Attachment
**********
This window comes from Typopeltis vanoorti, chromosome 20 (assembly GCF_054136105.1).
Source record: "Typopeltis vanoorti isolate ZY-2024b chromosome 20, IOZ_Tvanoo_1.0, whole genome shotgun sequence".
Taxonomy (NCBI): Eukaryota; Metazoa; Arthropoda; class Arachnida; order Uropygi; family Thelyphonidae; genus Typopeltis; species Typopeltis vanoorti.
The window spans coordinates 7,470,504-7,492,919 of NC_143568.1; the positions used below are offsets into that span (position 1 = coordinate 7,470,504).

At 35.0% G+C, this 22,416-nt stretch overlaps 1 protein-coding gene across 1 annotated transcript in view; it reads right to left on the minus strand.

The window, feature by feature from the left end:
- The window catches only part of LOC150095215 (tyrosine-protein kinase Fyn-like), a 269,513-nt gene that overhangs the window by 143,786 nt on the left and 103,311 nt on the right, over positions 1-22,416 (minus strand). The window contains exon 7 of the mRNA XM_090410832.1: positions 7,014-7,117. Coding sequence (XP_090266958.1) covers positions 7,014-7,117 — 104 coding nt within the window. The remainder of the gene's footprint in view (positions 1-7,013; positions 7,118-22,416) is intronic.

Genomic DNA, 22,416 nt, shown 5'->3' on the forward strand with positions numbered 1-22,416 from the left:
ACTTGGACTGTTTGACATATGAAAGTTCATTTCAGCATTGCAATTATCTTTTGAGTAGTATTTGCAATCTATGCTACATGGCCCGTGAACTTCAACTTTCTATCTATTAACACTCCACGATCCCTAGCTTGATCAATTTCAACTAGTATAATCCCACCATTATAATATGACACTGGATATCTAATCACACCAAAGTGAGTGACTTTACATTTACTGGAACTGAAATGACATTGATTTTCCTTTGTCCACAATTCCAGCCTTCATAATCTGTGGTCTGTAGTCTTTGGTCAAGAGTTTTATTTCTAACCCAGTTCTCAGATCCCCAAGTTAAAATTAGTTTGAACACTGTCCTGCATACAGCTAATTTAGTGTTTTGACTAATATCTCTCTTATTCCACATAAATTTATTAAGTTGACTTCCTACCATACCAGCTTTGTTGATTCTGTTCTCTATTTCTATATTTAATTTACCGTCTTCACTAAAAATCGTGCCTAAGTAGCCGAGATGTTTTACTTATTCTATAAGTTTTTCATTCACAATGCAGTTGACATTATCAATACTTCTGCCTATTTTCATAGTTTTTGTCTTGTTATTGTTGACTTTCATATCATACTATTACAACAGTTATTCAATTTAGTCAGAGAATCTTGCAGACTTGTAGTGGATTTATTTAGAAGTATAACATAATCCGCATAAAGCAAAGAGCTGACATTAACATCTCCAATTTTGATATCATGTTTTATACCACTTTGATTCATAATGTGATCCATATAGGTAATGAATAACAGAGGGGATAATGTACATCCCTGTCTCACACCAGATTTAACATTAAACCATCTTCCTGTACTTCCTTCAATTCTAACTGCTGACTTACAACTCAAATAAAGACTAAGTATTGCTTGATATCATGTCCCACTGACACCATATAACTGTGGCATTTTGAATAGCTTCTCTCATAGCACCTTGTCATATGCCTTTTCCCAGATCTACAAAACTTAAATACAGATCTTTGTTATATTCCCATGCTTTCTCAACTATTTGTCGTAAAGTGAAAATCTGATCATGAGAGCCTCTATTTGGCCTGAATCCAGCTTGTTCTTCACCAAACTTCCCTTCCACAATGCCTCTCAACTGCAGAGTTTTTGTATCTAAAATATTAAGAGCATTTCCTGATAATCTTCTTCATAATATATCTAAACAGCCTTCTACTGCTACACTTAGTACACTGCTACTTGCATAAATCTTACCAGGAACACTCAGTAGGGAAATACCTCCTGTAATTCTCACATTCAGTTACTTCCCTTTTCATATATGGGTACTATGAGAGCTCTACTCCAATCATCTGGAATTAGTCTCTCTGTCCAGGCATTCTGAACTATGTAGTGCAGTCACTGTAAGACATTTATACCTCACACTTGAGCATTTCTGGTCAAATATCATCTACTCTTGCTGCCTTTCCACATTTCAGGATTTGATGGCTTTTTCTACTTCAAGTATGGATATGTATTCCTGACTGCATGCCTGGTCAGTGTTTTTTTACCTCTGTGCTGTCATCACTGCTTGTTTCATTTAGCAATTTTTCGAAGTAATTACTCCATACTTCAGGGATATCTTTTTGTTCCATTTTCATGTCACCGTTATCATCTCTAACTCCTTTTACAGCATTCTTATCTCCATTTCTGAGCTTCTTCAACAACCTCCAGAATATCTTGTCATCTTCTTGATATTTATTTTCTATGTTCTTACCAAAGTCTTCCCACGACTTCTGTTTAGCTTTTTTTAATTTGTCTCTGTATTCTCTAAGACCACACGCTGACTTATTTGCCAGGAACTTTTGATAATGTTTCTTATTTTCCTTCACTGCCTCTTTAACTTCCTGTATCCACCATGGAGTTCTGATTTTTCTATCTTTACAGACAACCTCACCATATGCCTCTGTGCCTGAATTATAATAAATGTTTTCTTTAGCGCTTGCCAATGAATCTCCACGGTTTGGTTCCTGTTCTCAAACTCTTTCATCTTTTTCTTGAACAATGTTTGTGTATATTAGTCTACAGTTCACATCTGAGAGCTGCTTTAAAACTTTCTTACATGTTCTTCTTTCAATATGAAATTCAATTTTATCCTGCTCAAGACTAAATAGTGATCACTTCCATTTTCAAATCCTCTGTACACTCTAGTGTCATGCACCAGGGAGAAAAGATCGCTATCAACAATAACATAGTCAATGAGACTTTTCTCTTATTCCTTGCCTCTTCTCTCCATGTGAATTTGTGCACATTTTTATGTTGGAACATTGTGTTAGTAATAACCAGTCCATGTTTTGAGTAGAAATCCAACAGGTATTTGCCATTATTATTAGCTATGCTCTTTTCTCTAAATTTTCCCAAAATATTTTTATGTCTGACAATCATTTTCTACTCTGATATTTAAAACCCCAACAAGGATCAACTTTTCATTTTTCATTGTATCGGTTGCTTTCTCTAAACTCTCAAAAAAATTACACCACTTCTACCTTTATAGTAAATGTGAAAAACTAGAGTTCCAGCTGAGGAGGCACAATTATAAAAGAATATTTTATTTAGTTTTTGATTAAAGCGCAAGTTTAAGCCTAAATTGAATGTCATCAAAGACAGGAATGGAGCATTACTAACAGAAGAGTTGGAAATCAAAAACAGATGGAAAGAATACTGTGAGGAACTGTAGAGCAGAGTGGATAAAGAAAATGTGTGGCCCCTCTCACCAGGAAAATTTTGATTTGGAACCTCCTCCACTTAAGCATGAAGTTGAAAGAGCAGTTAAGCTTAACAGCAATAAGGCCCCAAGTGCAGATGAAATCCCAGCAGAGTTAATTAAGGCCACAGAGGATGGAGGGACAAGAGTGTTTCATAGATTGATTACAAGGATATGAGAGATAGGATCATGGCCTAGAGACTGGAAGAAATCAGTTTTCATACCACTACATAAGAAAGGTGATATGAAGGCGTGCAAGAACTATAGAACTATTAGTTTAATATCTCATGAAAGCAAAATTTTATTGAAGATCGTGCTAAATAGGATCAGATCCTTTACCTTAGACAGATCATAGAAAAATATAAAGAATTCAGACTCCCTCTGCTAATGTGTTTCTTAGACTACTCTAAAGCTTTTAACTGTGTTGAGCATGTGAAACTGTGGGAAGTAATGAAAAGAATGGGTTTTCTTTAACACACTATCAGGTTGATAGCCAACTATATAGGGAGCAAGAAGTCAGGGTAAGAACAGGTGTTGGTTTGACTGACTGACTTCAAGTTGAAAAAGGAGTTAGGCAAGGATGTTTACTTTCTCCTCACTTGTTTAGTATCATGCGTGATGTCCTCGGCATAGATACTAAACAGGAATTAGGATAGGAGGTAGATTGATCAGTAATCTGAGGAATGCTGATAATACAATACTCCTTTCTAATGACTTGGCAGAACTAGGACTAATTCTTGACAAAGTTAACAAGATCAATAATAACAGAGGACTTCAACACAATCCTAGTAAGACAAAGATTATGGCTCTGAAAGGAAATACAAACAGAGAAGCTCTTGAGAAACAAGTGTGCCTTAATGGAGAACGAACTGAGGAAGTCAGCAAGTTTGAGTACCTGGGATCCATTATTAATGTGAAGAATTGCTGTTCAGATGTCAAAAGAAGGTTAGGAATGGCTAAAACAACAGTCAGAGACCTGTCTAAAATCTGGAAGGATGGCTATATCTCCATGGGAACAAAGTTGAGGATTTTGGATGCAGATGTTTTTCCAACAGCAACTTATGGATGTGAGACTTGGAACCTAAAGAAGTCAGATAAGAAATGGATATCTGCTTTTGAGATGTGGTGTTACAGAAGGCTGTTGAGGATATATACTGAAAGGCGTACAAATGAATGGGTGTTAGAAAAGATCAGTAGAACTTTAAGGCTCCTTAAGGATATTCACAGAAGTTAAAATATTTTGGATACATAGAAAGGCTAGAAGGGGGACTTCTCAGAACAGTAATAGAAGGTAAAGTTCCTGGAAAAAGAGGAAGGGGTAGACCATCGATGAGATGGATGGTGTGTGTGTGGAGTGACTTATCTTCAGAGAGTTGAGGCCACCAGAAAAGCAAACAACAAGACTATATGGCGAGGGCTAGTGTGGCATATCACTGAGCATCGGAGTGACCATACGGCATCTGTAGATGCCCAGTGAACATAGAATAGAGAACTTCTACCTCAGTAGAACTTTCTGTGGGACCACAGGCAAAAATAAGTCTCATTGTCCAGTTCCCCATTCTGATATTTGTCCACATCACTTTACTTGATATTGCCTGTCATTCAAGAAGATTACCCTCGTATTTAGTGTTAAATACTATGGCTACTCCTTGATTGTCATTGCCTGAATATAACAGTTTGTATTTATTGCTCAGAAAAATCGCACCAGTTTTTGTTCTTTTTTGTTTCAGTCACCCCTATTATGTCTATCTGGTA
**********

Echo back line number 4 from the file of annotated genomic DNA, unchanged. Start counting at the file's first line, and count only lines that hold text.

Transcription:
The window spans coordinates 7,470,504-7,492,919 of NC_143568.1; the positions used below are offsets into that span (position 1 = coordinate 7,470,504).